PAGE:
The big challenge of getting settled into a new boat is figuring out the storage — what should go where and how to make the seemingly endless piles of stuff fit into a space smaller than a Manhattan apartment.
Even a well-designed 40-foot sailboat involves space trade-offs, which we learned all about last weekend as we moved aboard our Passport 40, Meridian, for the summer. We started with the easy part: the galley, which is big and wonderful and easily absorbed everything we’d brought from home.
All our dishes, plates and mixing bowls fit in one cupboard — no more hauling them out from a bin under the sink like we did on the previous boat. The galley also has a luxurious number of drawers (five); one holds cutlery, while another houses a sizeable collection of utensils that previously lived in a detested wicker basket I had to haul out any time I cooked.
A smaller drawer in the new galley was put to use to store some of the 40-plus jars of spices that wouldn’t fit on the lovely teak spice rack above the fridge, where 18 of my most-used spices are now lined up (in alphabetical order, of course). By the way, if you’re ever looking for smoked paprika, nigella seeds or some other less common spice, I might just have it aboard.
The fridge will take a little figuring out. It has both top and front access, which is nice, but it’s also about half the size of the one on our Island Packet 38, which was so voluminous that the previous owner would literally get inside to clean it. I loved that fridge; I never had to worry about storing leftovers or the reams of produce I typically buy. But it was also a massive energy suck, which made it a little impractical for the extended cruising we hope to do.
The boat’s single head has a medicine cabinet that holds most of the items we use daily, and there’s also a sizeable cabinet above the sink that can fit towels and some other things. We recently got a pair of quick-dry Sea to Summit DryLite Towels, which are microfiber, dry incredibly quickly and fold up to a compact size. Added bonus: they have a snap loop so you can attach them to a lifeline or bimini frame to dry in the sun. (Thanks for the tip, Aaron and Nicole!)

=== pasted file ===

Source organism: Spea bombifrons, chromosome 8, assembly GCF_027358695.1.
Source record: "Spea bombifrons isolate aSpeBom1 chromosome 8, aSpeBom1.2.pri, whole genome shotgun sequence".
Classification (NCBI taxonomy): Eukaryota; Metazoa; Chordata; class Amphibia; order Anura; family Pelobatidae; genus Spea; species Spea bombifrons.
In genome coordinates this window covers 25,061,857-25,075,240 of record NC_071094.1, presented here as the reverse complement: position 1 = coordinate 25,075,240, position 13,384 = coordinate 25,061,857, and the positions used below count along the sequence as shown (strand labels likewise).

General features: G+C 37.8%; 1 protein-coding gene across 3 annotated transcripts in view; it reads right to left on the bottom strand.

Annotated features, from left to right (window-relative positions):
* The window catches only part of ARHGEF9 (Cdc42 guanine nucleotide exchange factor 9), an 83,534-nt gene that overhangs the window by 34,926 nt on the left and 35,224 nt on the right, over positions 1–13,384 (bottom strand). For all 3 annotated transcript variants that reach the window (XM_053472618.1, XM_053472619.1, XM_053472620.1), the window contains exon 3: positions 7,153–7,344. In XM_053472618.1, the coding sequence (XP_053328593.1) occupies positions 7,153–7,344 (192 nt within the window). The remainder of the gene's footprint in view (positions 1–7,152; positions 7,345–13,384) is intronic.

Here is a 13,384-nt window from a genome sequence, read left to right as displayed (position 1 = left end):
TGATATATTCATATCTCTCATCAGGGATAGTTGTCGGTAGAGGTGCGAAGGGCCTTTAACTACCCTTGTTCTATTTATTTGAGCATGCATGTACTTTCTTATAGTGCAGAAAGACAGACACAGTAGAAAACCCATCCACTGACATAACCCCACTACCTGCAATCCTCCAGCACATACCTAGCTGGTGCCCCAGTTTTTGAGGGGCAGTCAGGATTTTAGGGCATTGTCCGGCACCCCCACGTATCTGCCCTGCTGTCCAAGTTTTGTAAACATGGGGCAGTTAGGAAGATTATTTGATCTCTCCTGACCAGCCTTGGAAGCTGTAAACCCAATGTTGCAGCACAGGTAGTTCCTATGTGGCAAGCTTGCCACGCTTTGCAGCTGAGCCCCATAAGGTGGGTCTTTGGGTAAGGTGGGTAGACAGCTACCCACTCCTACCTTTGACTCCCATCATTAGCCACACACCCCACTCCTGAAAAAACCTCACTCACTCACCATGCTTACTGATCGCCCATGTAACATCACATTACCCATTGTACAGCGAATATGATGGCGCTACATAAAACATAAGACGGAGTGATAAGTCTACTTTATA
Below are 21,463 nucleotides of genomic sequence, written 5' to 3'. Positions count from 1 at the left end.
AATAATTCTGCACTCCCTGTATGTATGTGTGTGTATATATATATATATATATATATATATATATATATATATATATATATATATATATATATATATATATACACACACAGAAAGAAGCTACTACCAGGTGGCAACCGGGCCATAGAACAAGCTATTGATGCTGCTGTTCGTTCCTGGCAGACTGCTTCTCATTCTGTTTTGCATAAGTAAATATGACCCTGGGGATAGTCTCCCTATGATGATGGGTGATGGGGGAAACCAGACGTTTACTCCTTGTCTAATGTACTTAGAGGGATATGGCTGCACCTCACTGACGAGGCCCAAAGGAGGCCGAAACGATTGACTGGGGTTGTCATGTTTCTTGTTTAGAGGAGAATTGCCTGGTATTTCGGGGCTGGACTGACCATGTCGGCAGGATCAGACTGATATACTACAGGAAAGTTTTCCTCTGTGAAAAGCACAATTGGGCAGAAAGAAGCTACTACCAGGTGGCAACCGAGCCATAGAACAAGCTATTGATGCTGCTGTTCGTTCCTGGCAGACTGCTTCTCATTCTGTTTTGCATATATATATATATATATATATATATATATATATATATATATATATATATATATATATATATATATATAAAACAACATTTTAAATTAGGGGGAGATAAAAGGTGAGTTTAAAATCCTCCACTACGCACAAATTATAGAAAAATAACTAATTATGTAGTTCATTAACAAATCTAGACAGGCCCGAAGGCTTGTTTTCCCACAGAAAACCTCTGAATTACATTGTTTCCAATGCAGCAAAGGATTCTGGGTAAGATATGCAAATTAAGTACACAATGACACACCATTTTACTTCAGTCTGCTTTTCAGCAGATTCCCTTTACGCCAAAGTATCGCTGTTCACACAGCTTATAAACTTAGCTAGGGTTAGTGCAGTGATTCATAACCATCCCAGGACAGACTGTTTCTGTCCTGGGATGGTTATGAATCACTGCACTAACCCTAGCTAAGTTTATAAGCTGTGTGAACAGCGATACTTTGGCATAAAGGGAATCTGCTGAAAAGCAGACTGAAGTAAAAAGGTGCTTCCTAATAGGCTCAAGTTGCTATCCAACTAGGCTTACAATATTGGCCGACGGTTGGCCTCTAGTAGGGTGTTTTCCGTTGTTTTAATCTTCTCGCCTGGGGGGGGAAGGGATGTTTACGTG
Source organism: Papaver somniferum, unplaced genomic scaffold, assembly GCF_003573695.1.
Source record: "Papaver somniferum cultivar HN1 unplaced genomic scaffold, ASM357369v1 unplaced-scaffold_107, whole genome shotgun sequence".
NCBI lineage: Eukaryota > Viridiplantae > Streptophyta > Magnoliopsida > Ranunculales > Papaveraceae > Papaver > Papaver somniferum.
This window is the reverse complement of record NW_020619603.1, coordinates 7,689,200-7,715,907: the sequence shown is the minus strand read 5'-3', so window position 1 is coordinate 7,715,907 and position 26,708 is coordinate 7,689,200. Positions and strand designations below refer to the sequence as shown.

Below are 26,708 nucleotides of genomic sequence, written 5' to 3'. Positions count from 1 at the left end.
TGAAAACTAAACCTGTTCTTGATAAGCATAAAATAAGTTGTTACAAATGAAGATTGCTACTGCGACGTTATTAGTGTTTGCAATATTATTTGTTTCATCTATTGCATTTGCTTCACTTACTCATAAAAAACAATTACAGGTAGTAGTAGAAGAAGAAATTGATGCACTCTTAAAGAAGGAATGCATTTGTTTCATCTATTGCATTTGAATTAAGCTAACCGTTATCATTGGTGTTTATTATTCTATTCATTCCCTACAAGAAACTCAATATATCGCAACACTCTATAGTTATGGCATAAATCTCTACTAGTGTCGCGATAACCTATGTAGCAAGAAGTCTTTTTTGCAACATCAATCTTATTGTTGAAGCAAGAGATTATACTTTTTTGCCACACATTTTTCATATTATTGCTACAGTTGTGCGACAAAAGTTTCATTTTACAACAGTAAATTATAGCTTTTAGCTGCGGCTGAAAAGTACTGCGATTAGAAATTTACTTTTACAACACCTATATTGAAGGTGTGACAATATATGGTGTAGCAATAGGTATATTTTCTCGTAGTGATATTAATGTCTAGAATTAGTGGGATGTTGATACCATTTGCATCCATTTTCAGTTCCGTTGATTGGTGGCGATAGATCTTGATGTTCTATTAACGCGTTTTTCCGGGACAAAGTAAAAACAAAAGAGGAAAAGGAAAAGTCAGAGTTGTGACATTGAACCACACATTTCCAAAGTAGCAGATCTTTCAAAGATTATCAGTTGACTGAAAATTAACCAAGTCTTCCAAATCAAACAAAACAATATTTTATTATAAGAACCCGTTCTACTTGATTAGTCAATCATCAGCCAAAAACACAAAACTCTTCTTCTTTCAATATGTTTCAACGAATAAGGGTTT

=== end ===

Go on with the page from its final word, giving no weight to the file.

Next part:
We like the towels enough that we plan to get an extra set for guests. Admittedly, using one feels like drying yourself with a chamois and can’t at all compare with a fluffy cotton towel, but hey, this isn’t the Hilton.
After we finished with the galley and head, we tackled our clothes and shoes. That’s when things got a little interesting. The Passport 40 comes in two basic layouts: a pullman berth with a forward head but no shower stall, and a v-berth with a head just aft that has a separate shower stall. We love the pullman berth, but since we considered the shower stall a must-have (it’s one of the reasons we decided to sell our IP, which had two heads but no shower stall), we gave up some of the clothing storage that comes with the pullman version.
Our boat has three hanging lockers, but they don’t have shelves in them; the only two drawers are in the aft cabin, so we decided to use those for gloves, hats and cold-weather items. Our previous boat had three holds under the sole in the main stateroom that were ideal for storing bags and shoes; aside from the wretched moldy shoes incident, they worked brilliantly. But there are no such spaces in the Passport.
So on Saturday, I stood before piles of pants, tops, socks and underwear stacked on the v-berth and wondered how in the world they would all fit. Ultimately, the shallow cupboards on each side of the bunk became modified sock and underwear drawers, and the open compartments just aft of them, one on each side, now hold rows of folded pants and tops.
Now you all know that Marty’s a Calvin Klein boxer briefs kind of guy. I’m not going to post a photo of my undie cupboard, but will just say that if you live on a boat, thongs are a very good thing.
Clothing that we’d normally put in drawers, like sweaters and hoodies and jeans, are now hung up in the hanging lockers, and a cupboard next to the starboard settee is the temporary home for our shoes until we figure out somewhere better to put them. And that cupboard above the new shoe locker that we thought would make a perfect liquor cabinet – it’s now storing bags instead.
All the clothes that didn’t fit into the v-berth cabin or the hanging lockers are in cloth storage cubes made by Mountainsmith. We first learned of them on the Estrellita 5.10b blog and they are perfect for storing clothes on a boat. They zip closed, can fit in many odd-shaped boat spaces and if you take them with you when doing laundry, you can fold and put away your clothes at the same time. They are one of our favorite boat items.
We’re storing them in the two deep holds at the head of our v-berth, which makes it easy to pull them out and rotate our clothes when we need to.
As for the rest of the boat, it doesn’t come close to the IP in deep storage. But that also came at a price, which was the IP’s much higher freeboard, which we didn’t like.
Nonetheless, by the end of the weekend we’d found a place for everything we brought onboard, even the bins and random items we’d stuck in the aft cabin for the time being. There will probably be additional storage challenges at some point, but it will all work out somehow. It always does.